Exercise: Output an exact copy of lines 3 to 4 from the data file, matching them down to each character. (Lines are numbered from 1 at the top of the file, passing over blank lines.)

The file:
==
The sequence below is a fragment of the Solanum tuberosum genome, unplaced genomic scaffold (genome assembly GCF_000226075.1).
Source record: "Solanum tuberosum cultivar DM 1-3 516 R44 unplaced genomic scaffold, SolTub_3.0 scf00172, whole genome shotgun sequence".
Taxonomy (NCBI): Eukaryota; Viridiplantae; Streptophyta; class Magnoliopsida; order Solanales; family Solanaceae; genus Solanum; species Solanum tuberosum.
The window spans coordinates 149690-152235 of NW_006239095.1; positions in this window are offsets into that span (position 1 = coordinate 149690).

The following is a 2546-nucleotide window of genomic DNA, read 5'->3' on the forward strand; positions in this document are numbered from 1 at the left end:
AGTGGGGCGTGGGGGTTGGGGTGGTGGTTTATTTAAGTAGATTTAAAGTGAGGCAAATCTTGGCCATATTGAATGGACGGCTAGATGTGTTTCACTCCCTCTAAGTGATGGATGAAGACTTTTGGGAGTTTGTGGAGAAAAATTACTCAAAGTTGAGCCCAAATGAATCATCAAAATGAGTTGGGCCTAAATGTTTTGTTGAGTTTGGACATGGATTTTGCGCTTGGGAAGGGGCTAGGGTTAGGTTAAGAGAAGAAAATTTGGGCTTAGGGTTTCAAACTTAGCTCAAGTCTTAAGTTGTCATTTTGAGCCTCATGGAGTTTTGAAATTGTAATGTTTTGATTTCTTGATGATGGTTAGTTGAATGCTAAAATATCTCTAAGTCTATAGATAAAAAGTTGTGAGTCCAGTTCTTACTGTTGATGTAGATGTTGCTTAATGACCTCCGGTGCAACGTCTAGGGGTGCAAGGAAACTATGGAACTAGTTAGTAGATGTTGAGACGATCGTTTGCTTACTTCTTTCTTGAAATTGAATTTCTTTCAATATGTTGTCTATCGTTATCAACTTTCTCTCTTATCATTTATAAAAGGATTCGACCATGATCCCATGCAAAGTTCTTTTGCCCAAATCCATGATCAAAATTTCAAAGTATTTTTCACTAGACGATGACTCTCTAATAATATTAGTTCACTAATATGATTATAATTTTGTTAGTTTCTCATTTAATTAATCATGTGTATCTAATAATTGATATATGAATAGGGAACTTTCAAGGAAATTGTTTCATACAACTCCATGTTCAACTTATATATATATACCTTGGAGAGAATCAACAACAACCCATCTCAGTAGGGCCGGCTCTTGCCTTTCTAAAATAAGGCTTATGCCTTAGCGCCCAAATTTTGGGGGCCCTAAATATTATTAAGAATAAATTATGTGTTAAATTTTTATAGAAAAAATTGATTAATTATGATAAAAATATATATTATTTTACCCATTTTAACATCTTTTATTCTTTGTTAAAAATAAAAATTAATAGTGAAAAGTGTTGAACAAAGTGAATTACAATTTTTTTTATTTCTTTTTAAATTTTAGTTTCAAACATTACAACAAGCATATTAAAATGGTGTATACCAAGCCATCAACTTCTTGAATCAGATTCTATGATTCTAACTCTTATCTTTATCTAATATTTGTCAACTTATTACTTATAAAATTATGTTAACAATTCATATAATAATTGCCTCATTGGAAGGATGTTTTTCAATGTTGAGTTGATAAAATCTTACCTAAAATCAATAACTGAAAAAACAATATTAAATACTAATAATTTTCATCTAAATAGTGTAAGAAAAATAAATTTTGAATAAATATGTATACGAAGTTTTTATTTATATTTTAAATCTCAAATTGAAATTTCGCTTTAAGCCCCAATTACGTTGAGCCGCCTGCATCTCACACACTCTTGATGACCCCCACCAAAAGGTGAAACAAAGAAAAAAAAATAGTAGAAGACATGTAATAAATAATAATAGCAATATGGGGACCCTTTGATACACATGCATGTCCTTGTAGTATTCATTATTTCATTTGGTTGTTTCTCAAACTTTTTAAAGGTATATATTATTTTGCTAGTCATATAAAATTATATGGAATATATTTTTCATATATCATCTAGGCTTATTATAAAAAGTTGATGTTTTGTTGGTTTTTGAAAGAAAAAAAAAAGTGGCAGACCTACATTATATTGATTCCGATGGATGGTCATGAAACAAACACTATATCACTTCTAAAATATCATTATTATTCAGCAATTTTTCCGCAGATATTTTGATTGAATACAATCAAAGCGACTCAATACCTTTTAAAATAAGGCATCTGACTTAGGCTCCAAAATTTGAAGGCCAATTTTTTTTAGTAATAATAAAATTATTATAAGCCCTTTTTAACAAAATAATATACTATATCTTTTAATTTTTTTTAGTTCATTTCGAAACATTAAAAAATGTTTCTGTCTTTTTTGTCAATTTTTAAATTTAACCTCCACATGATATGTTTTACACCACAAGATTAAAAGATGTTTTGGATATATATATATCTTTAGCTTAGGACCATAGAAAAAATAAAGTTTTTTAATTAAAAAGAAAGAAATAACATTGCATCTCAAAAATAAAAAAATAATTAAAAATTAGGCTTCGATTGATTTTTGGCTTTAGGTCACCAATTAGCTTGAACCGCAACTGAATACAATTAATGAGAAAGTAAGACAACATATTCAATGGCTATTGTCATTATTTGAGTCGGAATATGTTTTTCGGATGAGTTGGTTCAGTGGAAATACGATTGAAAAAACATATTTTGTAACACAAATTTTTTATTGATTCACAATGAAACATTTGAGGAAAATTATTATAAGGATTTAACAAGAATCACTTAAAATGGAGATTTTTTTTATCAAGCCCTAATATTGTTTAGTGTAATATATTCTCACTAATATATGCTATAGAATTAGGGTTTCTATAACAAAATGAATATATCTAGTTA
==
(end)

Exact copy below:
Taxonomy (NCBI): Eukaryota; Viridiplantae; Streptophyta; class Magnoliopsida; order Solanales; family Solanaceae; genus Solanum; species Solanum tuberosum.
The window spans coordinates 149690-152235 of NW_006239095.1; positions in this window are offsets into that span (position 1 = coordinate 149690).